THE MAD LOVER AT THE GRAVE OF HIS MISTRESS
by: Washington Allston (1779-1843)
- tay, gentle Stranger, softly tread!
- Oh, trouble not this hallow'd heap.
- Vile Envy says my Julia's dead;
- But Envy thus will never sleep.
- Ye creeping Zephyrs, hist you, pray,
- Nor press so hard yon wither'd leaves;
- For Julia sleeps beneath this clay--
- Nay, feel it, how her bosom heaves!
- Oh, she was purer than the stream
- That saw the first created morn;
- Her words were like a sick man's dream
- That nerves with health a heart forlorn.
- And who their lot would hapless deem,
- Those lovely, speaking lips to view;
- That light between like rays that beam
- Through sister clouds of rosy hue?
- Yet these were to her fairer soul
- But, as yon op'ning clouds on high
- To glorious worlds that o'er them roll,
- The portals to a brighter sky.
- And shall the glutton worm defile
- This spotless tenement of love,
- That like a playful infant's smile
- Seem'd born of purest light above?
- And yet I saw the sable pall
- Dark-trailing o'er the broken ground--
- The earth did on her coffin fall--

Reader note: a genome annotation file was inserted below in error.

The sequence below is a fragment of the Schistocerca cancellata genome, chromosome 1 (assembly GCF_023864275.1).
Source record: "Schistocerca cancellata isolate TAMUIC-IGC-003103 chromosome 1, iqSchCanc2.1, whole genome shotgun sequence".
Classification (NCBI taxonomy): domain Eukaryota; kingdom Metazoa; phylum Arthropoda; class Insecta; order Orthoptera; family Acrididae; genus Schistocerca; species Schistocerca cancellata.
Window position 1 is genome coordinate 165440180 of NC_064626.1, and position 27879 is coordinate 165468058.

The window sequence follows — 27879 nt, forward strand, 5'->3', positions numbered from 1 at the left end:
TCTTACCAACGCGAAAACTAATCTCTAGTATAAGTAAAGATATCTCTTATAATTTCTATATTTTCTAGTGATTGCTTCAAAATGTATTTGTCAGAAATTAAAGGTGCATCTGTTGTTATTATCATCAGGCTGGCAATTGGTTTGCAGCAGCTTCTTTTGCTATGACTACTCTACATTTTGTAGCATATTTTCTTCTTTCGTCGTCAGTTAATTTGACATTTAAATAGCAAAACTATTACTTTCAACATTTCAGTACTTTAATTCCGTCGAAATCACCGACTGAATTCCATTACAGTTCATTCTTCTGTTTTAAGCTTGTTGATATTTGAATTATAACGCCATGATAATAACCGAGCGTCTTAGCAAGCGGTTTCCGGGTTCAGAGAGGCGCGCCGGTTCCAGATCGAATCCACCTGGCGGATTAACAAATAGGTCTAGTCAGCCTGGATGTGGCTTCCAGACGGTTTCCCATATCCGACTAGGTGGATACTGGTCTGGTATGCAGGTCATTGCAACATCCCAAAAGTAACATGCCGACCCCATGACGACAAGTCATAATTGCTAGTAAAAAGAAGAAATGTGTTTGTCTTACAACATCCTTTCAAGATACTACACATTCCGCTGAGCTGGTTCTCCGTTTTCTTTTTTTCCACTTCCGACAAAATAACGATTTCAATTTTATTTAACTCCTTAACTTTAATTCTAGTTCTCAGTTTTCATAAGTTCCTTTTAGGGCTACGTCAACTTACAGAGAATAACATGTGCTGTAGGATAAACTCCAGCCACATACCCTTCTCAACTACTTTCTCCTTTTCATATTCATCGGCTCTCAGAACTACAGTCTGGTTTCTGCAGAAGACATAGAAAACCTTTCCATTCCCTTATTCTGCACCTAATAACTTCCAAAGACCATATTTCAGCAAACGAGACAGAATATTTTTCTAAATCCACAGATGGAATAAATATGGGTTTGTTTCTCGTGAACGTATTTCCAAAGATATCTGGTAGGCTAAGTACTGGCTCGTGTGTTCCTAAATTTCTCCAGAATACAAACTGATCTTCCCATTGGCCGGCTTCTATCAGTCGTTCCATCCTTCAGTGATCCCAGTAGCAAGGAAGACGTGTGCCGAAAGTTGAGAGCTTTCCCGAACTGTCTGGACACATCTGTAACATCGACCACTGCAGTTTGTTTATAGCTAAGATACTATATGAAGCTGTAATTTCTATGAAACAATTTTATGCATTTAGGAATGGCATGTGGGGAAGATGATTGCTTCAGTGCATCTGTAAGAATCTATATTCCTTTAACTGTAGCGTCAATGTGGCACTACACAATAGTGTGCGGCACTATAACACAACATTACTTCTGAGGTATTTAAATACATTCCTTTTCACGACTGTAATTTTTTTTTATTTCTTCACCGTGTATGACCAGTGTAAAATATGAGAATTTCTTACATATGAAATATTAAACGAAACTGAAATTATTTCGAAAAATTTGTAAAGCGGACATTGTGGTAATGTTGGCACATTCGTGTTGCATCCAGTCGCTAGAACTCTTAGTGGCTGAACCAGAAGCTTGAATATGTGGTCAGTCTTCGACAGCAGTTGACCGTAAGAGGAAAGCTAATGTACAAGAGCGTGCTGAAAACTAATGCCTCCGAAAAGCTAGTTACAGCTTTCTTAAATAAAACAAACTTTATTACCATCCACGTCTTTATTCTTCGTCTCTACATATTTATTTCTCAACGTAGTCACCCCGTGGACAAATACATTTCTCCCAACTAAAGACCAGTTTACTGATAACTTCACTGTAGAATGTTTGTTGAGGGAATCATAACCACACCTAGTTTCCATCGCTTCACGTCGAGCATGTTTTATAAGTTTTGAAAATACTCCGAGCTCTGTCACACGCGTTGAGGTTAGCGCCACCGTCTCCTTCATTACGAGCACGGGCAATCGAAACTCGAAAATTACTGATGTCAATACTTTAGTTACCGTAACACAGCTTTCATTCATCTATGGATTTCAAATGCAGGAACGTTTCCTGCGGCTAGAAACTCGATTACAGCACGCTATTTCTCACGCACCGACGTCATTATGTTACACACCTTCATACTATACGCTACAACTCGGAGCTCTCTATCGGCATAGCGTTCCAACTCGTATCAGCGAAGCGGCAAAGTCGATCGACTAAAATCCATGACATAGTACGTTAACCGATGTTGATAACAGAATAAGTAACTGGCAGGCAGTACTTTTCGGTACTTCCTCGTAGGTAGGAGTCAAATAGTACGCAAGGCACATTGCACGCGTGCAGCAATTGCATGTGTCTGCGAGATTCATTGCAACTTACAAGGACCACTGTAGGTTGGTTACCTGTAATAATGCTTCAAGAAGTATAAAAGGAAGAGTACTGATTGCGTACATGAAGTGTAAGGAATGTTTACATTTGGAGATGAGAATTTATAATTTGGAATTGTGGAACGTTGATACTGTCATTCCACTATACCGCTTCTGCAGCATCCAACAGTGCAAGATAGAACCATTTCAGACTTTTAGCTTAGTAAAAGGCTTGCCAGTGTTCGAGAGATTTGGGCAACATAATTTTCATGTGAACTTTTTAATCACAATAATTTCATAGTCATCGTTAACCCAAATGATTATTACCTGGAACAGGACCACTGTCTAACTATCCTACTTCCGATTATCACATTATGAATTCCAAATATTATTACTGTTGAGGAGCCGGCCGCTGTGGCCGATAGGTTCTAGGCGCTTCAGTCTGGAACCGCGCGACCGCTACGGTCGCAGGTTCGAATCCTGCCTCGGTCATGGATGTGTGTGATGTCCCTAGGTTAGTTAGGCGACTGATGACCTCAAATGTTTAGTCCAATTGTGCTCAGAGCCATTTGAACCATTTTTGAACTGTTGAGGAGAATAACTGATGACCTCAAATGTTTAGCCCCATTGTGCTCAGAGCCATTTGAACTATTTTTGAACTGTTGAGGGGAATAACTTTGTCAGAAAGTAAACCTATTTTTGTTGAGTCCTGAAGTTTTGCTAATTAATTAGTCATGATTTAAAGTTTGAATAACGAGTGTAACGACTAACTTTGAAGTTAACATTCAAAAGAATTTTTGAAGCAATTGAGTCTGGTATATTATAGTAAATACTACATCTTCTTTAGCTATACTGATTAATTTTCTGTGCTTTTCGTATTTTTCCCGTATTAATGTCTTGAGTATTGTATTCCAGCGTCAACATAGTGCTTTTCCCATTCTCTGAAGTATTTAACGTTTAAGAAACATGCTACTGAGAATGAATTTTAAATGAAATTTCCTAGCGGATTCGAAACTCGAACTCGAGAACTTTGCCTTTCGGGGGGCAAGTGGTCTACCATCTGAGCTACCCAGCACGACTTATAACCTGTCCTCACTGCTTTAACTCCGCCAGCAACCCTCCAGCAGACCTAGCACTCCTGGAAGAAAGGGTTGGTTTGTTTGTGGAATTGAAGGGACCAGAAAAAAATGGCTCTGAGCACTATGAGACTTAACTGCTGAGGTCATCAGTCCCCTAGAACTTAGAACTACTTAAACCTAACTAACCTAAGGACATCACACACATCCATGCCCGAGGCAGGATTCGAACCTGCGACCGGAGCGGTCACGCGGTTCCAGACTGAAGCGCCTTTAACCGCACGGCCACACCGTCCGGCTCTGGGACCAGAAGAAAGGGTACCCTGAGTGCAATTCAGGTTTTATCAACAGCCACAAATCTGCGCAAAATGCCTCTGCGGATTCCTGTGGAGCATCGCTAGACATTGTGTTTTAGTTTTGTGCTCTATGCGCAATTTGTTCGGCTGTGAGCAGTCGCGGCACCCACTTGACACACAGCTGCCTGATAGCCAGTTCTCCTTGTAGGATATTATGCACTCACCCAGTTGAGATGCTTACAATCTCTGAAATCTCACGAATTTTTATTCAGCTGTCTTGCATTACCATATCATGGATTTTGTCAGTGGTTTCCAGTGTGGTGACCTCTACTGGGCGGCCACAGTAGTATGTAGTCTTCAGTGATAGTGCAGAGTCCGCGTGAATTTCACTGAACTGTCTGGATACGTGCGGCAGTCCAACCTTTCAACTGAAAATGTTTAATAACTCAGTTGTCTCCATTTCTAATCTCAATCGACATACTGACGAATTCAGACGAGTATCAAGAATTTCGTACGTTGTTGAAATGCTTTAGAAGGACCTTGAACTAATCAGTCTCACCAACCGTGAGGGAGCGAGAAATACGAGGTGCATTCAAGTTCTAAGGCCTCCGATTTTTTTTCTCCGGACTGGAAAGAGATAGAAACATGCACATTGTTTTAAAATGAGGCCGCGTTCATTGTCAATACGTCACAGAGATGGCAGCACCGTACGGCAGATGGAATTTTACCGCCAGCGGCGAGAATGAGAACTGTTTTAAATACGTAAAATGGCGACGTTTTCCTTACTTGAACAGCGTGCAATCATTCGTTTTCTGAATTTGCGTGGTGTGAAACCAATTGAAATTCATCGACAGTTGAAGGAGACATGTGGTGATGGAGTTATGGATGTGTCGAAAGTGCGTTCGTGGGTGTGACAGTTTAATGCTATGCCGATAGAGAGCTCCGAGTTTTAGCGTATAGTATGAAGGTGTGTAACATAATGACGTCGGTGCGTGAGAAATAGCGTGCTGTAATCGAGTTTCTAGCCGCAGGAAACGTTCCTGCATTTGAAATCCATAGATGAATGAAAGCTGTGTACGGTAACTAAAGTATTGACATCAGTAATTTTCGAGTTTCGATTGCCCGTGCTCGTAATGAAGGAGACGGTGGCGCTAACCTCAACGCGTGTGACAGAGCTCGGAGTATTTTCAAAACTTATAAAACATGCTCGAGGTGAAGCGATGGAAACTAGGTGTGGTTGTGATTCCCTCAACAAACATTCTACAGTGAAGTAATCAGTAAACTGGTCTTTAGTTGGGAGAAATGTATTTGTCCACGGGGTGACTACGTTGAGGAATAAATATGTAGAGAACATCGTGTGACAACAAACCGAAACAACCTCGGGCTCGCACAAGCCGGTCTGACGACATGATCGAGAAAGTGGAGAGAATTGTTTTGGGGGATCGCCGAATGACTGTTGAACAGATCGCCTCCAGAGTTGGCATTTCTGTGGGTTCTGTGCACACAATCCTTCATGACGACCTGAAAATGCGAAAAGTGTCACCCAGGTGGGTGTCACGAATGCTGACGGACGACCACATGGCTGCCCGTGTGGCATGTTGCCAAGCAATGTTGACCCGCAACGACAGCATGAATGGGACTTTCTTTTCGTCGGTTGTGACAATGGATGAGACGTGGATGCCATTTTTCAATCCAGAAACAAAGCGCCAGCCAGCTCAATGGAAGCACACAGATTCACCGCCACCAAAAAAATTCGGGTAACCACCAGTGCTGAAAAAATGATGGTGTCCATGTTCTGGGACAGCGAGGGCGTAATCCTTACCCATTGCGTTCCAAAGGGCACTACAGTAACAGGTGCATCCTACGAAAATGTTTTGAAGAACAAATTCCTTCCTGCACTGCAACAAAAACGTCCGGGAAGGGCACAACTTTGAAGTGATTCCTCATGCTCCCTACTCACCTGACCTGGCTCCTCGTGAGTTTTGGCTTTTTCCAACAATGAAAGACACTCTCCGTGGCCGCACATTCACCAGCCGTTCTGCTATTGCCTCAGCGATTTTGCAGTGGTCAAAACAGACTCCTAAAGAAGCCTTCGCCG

- I heard the heavy, hollow sound.
- Avaunt, thou Fiend! nor tempt my brain
- With thoughts of madness brought from Hell!
- No wo like this of all her train
- Has Mem'ry in her blackest cell.
- 'Tis all a tale of fiendish art--
- Thou com'st, my love, to prove it so!
- I'll press thy hand upon my heart--
- It chills me like a hand of snow!
- Thine eyes are glaz'd, thy cheeks are pale,
- Thy lips are livid, and thy breath
- Too truly tells the dreadful tale--
- Thou comest from the house of death!
- Oh, speak, Beloved! lest I rave;
- The fatal truth I'll bravely meet,
- And I will follow to the grave,
- And wrap me in thy winding sheet.
MORE POEMS BY WASHINGTON ALLSTON
|"The Mad Lover at the Grave of His Mistress" is reprinted from The Sylphs of the Season with Other Poems. Washington Allston. Boston: Cummings and Hillard, 1813.